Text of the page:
Germany: Sceanrio Elenments
In the German study, the outcomes of the stakeholder workshops were translated into scenario elements, called parsimonious narratives. Those scenario parameters that were judged to be realistic by the stakeholders constituted the “continuation scenario” and those that were desirable constituted the “Paradigm shift scenario”. The “Paradigm shift + scenario” included additional elements that were not widely accepted by the stakeholders.
In the following table are listed some of the most important differences between the three scenarios
Table with important differences between the three scenarios developed for Germany. FT is freight transport, PT is public transport, MS is modal split of transport , REG is renewable energy generation, PP is power plants, CCS is Carbon Capture and Storage
Comparing the French and German Stakeholder Processes
|The processes of stakeholder involvement in Germany and France were in many ways parallel, but there were also differences mainly induced by the different nature of the modelling tools. The formal differences were that there were more sectors involved in the French stakeholder process (housing was included) and that the last round was made as one joint cross-sectoral meeting in France.
A remarkable difference between the German and French process was that the German scenario reaches a higher reduction of emissions (-85% compared to -68% in France, both relative to emissions in 1990). One way of explaining this is by the choice of different approaches for the decision on the emission reductions: In the German study a fixed emission budget for the whole period was used. So the modelling tool was constrained to an 85% reduction. Stakeholders had no influence on this target. In France no emission target in 2050 was fixed but the stakeholders decided on policy measures and technology choices that were acceptable following to their judgment. The representation of all measures judges acceptable by the stakeholders led to a reduction about 68%. A supplementary explanation of the difference in relative emission reductions is the difference in per capita emissions in 1990 (7 tons in France versus 12 tons in Germany, see 3.1).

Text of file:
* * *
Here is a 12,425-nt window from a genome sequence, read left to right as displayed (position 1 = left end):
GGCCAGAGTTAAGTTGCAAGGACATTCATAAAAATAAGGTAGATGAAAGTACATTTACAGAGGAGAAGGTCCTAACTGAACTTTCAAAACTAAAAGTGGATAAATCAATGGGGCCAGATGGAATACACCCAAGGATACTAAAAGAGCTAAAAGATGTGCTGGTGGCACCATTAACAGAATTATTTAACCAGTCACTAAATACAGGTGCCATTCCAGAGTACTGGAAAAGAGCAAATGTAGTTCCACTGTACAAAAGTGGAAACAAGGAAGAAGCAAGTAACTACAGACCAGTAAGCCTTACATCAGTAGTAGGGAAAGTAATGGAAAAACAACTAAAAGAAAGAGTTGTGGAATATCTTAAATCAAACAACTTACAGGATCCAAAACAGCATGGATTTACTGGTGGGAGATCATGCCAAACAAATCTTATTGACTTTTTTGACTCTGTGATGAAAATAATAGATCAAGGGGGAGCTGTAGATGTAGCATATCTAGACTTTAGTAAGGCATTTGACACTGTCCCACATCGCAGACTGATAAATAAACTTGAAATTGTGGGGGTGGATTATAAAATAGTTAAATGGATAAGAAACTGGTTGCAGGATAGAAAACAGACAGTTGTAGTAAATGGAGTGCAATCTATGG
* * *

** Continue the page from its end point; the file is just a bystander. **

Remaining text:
Another difference was that the German stakeholders reflected both on the likeliness and desirability of a number of developments, while in French stakeholders only commented on the acceptability of measures. In the German study this led to the definition of different scenarios: the “continuation” scenario and the “paradigm shift” scenario, resembling the developments in the electricity and transport sector that stakeholders judge as likely and desirable, respectively.
|- Article/Report: "Social Acceptance in Quantitative Low Carbon Scenarios", Eva Schmid et al, October 2011. Report, 2012 (pp. 25, pdf, 0.47 MB)
- Fact Sheet: "Lessons Learned from Researcher - NGO cooperation on development of lowcarbon scenarios", (Lessons Learned 2-page fact-sheet, 0.2 MB)
- Fact Sheet: "Stakeholders Contribute to the Socio-Political Acceptance of Low-Carbon Scenarios." English version (2-page fact-sheet, 0.38 MB)
- Poster: "Social Acceptance of Low Carbon Scenarios: Step 3. Stakeholder Involvement" (pdf file 0.3 MB)
||Return to Contents:
Collaborative Scenario Creation Processes for Germany and France.
March 15, 2012
• March, 2012
Newsletter # 9